A group of bi-partisan lawmakers from both the House and Senate propose making a civics test a requirement for high school graduation.

The “Missouri Civics Education Initiative” would require every high school student to pass a United States Citizenship Civics test–the same one hundred question test immigrants are required to take for U.S. Citizenship–prior to receiving a diploma.  Students would need to score sixty percent or higher to pass the test.

Senator Jeanie Riddle speaks at a press conference with fellow lawmakers.

Senator Jeanie Riddle speaks at a press conference with fellow lawmakers.

Senator Ryan Silvey joined fellow members of the General Assembly to discuss the proposed legislation.  Silvey said it’s important for students to understand how their government and country operates.

“It’s something that is non-partisan.  Clearly, you can see we have House and Senate representation.  We have Republican and Democrat representation.  It’s something we’re all excited to get behind and we think it will make our students better prepared for the future,” said Silvey.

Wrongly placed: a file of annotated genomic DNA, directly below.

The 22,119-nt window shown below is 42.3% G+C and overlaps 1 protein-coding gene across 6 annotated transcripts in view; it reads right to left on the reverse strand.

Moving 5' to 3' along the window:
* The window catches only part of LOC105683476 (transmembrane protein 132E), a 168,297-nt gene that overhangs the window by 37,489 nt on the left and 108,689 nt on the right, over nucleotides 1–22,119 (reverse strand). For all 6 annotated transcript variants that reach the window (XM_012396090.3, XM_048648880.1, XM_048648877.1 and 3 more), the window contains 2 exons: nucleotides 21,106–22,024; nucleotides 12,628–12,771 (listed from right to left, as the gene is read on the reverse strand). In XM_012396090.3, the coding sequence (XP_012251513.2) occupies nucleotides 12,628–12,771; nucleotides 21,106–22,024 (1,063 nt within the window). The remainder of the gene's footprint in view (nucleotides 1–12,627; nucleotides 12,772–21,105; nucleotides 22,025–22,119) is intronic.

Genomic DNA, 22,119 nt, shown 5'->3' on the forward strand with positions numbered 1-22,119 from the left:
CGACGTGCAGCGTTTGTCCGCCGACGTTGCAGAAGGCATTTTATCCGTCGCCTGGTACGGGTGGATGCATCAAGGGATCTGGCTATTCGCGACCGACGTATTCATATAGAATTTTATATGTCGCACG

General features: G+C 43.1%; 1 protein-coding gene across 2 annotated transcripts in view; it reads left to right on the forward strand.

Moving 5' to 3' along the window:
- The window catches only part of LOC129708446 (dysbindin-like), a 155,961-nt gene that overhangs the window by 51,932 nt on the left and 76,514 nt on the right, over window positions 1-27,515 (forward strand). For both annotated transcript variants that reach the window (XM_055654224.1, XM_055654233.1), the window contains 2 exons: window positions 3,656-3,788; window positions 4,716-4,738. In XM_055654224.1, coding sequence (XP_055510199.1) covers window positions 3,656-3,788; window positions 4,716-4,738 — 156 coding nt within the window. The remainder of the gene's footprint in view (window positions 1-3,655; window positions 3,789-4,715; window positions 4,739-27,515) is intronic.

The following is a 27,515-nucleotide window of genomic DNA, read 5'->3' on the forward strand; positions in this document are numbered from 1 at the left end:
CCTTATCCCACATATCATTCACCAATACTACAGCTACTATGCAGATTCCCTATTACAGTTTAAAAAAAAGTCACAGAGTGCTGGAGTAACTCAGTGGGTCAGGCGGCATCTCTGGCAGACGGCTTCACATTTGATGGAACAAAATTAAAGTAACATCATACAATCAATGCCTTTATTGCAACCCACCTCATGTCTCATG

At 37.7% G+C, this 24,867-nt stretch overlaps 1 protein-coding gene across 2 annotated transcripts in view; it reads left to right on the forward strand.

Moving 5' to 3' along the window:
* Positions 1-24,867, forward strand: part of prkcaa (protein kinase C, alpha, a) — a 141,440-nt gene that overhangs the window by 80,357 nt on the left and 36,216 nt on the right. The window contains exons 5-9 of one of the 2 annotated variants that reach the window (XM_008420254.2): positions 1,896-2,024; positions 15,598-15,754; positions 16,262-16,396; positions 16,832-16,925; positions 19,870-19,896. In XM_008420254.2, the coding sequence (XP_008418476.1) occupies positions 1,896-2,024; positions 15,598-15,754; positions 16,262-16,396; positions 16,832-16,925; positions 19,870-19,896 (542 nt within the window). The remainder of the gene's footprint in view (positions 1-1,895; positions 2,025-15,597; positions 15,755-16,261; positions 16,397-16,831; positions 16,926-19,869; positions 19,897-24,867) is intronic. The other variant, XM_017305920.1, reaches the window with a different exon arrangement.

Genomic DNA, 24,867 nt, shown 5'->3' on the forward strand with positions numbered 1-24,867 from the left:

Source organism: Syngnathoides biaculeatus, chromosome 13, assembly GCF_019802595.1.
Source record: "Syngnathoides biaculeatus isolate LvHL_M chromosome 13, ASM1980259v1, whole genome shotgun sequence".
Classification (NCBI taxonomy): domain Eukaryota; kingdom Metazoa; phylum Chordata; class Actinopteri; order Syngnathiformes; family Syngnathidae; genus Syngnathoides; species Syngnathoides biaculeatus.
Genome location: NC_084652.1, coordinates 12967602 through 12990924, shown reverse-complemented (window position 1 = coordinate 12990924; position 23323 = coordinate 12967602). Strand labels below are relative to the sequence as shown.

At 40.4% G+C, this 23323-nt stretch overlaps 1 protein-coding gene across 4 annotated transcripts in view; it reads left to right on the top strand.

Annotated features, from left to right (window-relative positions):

Senator Jeanie Riddle is a former teacher who said the goal is to make sure that our students are knowledgeable and interactive with our government.

“Our system of government is designed for informed citizens and participating citizens,” said Riddle.  “We have to make sure that they’re knowledgeable and have the ability to participate.”

State Representative Kathy Swan said she looks forward to working with her House and Senate colleagues on this initiative.  Swan said a broad basic knowledge of civics is necessary to be responsible citizens.

“As a nation, to better understand our present, properly prepare for our future, we need to fully have the knowledge of the present and of the past,” said Swan.

Arizona recently became the first state in the country to pass the Civics Education Initiative.  The language being proposed by the five Missouri lawmakers is similar to that passed in Arizona.

Several lawmakers took the civics test and shared their scores.  Senator Silvey said he found the questions to be very informative and scored a ninety-seven percent.  Senator Riddle said she spoke with Silvey and they both wanted to take the test prior to thinking about the legislation.  Riddle said she missed two and scored a ninety-eight percent.